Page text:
Social Media Blurred Lines: Why HRs Should update Their Policies as Much as Their Facebook Statuses
It was only a little over ten years ago that the social media landscape exploded, with the launch of MySpace in 2003, YouTube and Bebo in 2005, and Facebook and Twitter in 2006. Before then, there had been some use of blogging, chatrooms and instant messaging services, but nothing on the scale of today, with nearly 1.5bn people logging on to Facebook alone each month (Statista.com, 2015).
Because of this, the way HRs think about social media has also had to evolve, as it becomes almost a daily challenge to keep up with the information sharing landscape. This step change has seen the focus move away from social media platforms that will can be used with HR activities such as recruitment and employer brand, and instead become focused on what platforms are being used by employees and in what way.
The importance of this tilt towards employee use of social media has been evidenced just last month, as Australia’s workplace tribunal ruled that a woman was bullied after she was unfriended on Facebook following a work dispute. The Fair Work Commission, a workplace tribunal, said the decision by Lisa Bird, a real estate agent sales administrator, to unfriend her colleague Rachel Roberts showed a "lack of emotional maturity" and was "indicative of unreasonable behaviour".
This is a test case and one that may become the first of many, as the continual changes within social media means that there is a grey area in terms of what constitutes “unreasonable behaviour”. This grey area will only be widened as innovations within social media platforms evolve faster than employment law and HR policy.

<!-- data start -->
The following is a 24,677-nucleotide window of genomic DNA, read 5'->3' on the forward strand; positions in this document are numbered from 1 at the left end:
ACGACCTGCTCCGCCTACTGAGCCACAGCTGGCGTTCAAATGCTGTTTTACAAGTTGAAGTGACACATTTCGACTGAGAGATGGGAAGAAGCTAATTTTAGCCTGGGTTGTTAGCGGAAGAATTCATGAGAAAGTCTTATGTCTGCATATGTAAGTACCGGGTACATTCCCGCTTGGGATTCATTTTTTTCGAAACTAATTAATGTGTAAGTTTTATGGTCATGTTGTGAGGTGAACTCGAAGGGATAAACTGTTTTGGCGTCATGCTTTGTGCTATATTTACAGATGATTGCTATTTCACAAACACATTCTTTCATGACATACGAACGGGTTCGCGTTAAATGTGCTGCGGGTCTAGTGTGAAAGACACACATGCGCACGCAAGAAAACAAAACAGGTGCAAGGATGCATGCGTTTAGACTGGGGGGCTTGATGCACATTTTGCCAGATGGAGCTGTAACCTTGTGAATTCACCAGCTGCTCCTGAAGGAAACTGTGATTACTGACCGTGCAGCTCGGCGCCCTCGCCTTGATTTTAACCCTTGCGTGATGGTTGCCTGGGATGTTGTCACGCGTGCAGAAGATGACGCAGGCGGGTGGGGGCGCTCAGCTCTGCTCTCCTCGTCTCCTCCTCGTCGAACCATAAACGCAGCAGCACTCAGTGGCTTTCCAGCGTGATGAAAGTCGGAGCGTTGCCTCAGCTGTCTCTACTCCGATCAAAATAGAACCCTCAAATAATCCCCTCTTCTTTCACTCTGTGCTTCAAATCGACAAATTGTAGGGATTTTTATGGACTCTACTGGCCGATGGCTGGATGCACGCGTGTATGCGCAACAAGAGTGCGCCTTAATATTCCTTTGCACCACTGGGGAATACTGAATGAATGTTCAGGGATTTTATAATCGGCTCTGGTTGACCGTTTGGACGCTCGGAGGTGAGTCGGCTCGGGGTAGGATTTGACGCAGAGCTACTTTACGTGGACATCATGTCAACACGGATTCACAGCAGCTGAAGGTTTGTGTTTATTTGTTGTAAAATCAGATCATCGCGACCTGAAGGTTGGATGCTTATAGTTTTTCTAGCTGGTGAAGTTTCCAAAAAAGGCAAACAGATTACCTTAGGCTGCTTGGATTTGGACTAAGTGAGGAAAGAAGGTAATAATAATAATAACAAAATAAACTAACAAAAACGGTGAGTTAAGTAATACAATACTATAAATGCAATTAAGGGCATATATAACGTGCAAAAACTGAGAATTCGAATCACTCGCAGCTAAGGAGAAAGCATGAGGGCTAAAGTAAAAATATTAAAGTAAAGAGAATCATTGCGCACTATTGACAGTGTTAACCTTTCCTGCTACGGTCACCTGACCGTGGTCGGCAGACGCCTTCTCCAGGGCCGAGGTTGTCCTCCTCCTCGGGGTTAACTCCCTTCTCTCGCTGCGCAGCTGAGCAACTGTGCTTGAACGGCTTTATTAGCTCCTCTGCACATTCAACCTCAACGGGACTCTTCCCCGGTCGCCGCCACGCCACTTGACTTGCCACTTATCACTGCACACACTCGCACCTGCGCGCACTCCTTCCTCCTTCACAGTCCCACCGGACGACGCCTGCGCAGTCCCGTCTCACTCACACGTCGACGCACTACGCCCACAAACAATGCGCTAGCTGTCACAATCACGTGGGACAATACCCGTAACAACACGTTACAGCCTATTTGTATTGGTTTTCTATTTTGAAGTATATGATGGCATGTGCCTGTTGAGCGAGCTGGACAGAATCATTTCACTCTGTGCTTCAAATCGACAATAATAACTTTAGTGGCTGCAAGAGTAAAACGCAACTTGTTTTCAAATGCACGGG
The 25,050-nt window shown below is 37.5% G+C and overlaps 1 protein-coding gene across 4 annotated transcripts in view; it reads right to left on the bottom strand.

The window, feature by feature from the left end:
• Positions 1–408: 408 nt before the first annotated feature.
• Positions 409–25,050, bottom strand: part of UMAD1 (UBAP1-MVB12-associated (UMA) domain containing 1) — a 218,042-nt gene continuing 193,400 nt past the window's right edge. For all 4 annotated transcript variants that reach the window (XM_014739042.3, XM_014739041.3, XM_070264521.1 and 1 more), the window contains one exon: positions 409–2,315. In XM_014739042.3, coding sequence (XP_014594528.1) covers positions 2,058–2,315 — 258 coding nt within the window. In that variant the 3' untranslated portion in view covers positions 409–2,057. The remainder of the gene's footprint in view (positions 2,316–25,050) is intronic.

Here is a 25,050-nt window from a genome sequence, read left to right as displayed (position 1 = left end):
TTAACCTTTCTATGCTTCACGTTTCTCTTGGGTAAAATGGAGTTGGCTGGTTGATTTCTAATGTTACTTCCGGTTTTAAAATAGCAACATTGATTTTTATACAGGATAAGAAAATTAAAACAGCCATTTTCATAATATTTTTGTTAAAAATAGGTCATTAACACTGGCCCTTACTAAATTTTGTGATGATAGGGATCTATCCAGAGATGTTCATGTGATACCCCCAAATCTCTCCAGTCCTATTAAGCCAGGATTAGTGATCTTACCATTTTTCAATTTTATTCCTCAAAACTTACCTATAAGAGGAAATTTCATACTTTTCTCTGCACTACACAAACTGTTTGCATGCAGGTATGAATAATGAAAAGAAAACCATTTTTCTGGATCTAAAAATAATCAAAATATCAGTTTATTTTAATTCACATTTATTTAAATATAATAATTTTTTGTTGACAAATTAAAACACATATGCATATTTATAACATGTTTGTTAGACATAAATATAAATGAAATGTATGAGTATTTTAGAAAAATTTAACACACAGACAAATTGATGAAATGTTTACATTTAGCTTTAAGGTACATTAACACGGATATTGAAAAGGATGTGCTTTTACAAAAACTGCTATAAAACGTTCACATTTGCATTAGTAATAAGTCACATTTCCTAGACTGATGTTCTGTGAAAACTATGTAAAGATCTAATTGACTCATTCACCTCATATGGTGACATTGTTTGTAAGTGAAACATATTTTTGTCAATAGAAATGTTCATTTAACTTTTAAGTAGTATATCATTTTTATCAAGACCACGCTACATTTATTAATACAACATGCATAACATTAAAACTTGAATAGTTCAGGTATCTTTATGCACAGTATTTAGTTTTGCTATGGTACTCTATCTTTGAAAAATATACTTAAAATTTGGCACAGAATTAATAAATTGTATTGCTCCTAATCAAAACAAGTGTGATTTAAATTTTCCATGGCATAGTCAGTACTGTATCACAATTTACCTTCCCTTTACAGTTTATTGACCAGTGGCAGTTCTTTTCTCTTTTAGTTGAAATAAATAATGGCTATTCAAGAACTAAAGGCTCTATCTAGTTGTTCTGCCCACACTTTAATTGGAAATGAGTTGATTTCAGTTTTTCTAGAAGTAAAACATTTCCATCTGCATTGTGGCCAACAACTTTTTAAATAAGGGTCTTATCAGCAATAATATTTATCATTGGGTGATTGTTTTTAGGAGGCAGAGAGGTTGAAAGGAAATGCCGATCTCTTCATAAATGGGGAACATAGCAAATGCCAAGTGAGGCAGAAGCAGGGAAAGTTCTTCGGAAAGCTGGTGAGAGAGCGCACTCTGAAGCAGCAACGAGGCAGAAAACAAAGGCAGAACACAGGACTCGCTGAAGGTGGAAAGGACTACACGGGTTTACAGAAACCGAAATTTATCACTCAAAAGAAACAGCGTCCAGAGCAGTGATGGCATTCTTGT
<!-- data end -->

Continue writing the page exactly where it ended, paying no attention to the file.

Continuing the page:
HR & social media: The Innovation Game
The latest of these innovations which may lead to more test cases in the future comes as Facebook announces the introduction of six emoji to be used alongside the ‘like’ button: ‘love’, ‘haha’, ‘yay’, ‘wow’, ‘sad’ and ‘angry’. If ‘unfriending’ a colleague on your personal platform due to a work-related dispute constitutes workplace bullying, then will an unwelcome or inappropriate ‘sad’ or ‘angry’ emoji on a person’s status or comment do the same?
It will be interesting to see whether the introduction of negative emojis will fuel negativity within the world’s most popular social media platform – negativity that could, if between colleagues, be interpreted as bullying.
Ultimately, it is important that HRs use the recent workplace bullying ruling in Australia alongside updates to social media platforms, such as the introduction of negative Facebook emojis, to reflect on current social media policy and best practice appropriately to ensure that there is no grey area at least within their own company policies.